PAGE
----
A nontoxic Vitamin D3 analog for hormone refractory prostate cancer (HRPCA), designed to have increased antiproliferative effects while reducing systemic toxicity through increased specificity
Prostate Cancer Prevalence and Demographics
Prostate cancer is the most prevalent cancer among men, and it is the second leading cause of cancer death among men in the United States. More than 500,000 cases are diagnosed annually. In the U.S. this year, 1 in 6 males will develop the disease and 30,000 others will die of it.
Although prostate cancer mostly affects elderly men, the number of younger men with prostatic carcinoma is significant. In addition, general increase in longevity has further emphasized the need for effective treatment of prostate cancer, especially for those forms that are androgen-insensitive and metastatic.
Current Prostate Cancer Treatments
Current clinical interventions for prostate cancer include surgical removal of the prostate and radiation therapy, with adverse side effects such as impotence, incontinence and alopecia. On the other hand, the mainstay of chemotherapy includes androgen deprivation. However, no therapy is currently available for localized and metastatic prostate cancer that fails to respond to androgen therapy (in 9 to 30 months).
Vitamin D3 Epidemiology and Mechanism of Action
Epidemiological studies have shown that there is a correlation between lines of latitude and the incidence of prostate cancer – there is an increased incidence of prostate cancer with increased distance from the equator and reduced exposure to the sun, the UV rays of which stimulate the conversion of certain phospholipids into an inert Vitamin D3 in the skin. This problem is exacerbated for people of color, whose skin pigmentation absorbs UV radiation and reduces the generation of Vitamin D3.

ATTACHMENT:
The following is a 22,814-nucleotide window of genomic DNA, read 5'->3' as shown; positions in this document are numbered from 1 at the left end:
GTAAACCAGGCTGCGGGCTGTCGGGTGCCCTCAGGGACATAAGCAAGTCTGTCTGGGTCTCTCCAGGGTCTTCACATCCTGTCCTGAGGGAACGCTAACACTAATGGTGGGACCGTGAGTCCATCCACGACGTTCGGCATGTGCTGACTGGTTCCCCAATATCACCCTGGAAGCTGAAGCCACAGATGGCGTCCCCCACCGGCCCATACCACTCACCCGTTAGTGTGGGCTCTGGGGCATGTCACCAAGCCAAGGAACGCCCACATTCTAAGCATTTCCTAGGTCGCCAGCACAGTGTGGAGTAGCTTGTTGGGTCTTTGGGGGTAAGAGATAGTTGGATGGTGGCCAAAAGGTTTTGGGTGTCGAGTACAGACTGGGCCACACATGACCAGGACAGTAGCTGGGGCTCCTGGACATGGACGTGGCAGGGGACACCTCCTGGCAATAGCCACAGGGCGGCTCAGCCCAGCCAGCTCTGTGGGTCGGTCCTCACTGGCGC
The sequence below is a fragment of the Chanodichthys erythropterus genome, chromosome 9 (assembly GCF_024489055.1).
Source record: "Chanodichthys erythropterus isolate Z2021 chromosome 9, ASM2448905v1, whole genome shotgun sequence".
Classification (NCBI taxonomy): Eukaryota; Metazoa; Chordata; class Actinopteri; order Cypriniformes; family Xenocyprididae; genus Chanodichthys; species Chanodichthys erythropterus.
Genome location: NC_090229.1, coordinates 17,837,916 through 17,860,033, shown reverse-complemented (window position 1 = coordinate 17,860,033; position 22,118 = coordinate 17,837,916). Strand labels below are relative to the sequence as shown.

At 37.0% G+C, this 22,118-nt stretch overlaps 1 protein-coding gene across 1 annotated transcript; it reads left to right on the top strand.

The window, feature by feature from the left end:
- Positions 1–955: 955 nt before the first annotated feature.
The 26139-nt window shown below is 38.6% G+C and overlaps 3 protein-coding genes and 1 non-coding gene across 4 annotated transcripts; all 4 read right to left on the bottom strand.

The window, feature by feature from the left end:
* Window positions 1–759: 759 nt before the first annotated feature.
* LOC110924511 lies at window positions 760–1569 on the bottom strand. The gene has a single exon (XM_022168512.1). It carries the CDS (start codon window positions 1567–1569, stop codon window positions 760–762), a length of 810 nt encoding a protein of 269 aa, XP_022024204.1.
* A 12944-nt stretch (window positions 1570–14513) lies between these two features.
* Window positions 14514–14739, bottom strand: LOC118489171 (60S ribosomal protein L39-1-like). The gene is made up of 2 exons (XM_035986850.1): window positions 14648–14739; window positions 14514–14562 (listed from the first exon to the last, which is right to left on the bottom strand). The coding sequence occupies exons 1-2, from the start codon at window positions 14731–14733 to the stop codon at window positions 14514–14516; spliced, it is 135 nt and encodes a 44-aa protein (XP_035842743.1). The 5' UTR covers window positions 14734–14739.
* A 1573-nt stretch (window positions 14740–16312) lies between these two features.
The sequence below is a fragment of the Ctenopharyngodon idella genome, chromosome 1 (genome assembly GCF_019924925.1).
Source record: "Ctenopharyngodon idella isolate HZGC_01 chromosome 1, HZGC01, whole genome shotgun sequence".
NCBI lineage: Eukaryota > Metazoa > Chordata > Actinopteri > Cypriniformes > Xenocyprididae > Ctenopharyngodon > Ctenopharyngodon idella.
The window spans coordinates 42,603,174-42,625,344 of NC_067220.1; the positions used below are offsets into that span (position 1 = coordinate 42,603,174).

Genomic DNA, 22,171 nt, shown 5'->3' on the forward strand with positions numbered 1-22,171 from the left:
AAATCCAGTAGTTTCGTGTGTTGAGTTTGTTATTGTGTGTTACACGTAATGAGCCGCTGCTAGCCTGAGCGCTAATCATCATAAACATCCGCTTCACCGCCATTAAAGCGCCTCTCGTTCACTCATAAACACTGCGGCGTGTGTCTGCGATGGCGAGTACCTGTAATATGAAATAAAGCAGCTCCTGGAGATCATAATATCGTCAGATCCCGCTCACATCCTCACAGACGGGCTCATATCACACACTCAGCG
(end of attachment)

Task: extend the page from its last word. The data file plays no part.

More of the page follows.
The inert Vitamin D3 is then transported to the liver where a hydroxyl group [OH] is added to form a semi-hormone, and then to the kidney where an additional hydroxyl group [OH] is added to form the fully active Vitamin D3 hormone.
Numerous studies have shown that prostate cancer cells respond to the active hormone of Vitamin D3 formed in the kidney by enhancing differentiation and decreasing proliferation. However, the use of the active hormone is limited by the risk of toxicity (hypercalcemia and hypercalciuria) with significant loss of body weight.
Thus, less toxic Vitamin D3 analogs with potent antiproliferative activities are needed for prostate cancer and other cancers, as well as for autoimmune diseases such as multiple sclerosis and osteoporosis, which are linked to the nuclear Vitamin D Receptor (VDR).
APH-0701, a Nontoxic Vitamin D3 Analog
We are developing a nontoxic Vitamin D3 analog, APH-0701, which covalently links the bioactive hormone inside the ligand-binding pocket of the VDR. APH-0701 cross-links to the hormone-binding pocket of the VDR, thereby significantly reducing catabolic degradation. As a result, lower concentrations are needed to have an anti-tumor effect resulting in reduced toxicity.
APH-0701 has been shown by in vivo studies to be a strong anticancer agent in human prostate, kidney, pancreas, bladder, melanoma and leukemia cancer cells, inducing apoptosis in these cells.
APH-0701 - In Vivo Efficacy and Toxicity